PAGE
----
Seven Sales Motivations That Go Beyond Money and Why They Matter
“It’s not about the salary/it’s all about reality”
This couplet, first appearing in 1988 – in N.W.A.’s “Gangsta, Gangsta” and KRS-One’s “My Philosophy” – and revived in 2005 in Fort Minor’s “Remember the Name”, serves as the inspiration to today’s blog post. Too often, sales professionals can get caught up in the game, pursuing money and the sometimes literal trappings of a conspicuous consumerist lifestyle. This, in turn, can precipitate burnout or the classic mid-life crisis, with significant fallout. Consequently, it becomes imperative to ground your motivation for a sales career into something intrinsically meaningful.
- The motivation of security.
Arguably the biggest factor for working, period. We work to get money to provide for ourselves and our families. Because sales is a potentially lucrative career, securing your family financially can serve as the fundamental motivation for being a sales professional. It also is an altruistic source of energy – you’re not doing this to get things; you’re doing this to free yourself and your loved ones from monetary worries and anxieties.
- The motivation of higher purpose.
This can take a lot of different forms. But the most common one for a sales careerist is belief in your employer’s mission and the products that you sell. More fundamentally, you believe in the ability of your company and its offerings to help others achieve their dreams and goals. Because your buy-in is complete, you have the energy needed to engage in the missionary work needed to spread awareness of what you sell. You’re also more likely to see the intersection between customers’ pain points and how your products alleviate those issues – which should be a primary component of your sales methodology.
- The motivation of goals.
Whether it’s KPIs, President’s Club, promotion, raises, contests, or something else, some sales professionals are most motivated by goals. While lacking the philanthropic mindset of the first two motivations, this one is still important for staying invested and invigorated by your career. After all, there’s always another objective to pursue on the horizon.
- The motivation of teamwork.
Sometimes, it’s not about your individual accomplishments. It’s about the esprit de corps of working as part of a team to achieve objectives. The office becomes a second home, your colleagues a source of friendships and a second family. This is a motivation that sales leadership should work particularly hard at cultivating in the sales team – it’s one of the best ways to retain top performers.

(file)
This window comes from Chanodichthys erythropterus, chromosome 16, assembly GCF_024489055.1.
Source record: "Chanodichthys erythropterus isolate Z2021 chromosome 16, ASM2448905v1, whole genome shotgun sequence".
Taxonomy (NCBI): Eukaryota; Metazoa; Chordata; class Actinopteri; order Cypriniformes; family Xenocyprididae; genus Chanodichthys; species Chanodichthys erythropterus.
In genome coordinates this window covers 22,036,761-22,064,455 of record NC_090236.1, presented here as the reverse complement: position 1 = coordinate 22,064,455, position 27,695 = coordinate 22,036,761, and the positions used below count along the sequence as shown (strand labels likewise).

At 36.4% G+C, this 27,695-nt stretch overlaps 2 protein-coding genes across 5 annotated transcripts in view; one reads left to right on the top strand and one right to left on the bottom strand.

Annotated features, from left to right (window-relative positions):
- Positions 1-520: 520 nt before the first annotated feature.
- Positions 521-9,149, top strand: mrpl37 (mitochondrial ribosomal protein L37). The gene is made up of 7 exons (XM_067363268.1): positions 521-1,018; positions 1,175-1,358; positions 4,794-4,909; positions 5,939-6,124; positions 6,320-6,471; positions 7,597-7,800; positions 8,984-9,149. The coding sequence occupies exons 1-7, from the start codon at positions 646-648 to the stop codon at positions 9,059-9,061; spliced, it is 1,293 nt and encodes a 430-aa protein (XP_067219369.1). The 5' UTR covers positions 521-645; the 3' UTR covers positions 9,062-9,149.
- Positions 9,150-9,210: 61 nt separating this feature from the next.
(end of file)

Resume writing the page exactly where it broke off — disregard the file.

- The motivation of relationships.
If you’re motivated by relationships, then you’re a people person. Sales becomes your dream career because every day you’re making connections and fostering relationships with a wide array of people. Whether it’s the first connection with a new lead or talking to an existing client about expanding their account, you’re at the center of a radiating web of contact and communication.
- The motivation of learning.
There’s always something new to learn in sales. Whether it’s researching a lead, getting sales training and coaching, reading up on the latest best practices, or something else, some of the best sales professionals are motivated by the mindset of the eternal student. This is also one of the top ways to keep your career from getting stale. The biggest room in the world is the room for improvement, after all.
- The motivation of leadership.
Whether it’s receiving mentoring early on in your career or guiding a team as a sales manager later, the bi-directional flow of leadership can be a powerful motivating animus for sales reps. It’s a font from which to grow not only as a sales professional, but as a person, and to lead others in accomplishing the same feat for veteran professionals.
It’s worth noting that there need not be a single motivational source among these. In fact, top performers often find the inspiration to stay in the field from several points of motivation. Nor is it static. You could, for example, be motivated by learning and security as a new sales rep, a higher purpose and goals mid-career, and leadership, teamwork, and relationships as a tenured sales professional.
Regardless of your motivations that lie beyond money for the sake of money, it’s important to have them if you want a long, happy career in sales. So if you can’t identify them right this minute, take some time in the near future to think about it. You might just find yourself with new energy, purpose, and drive.
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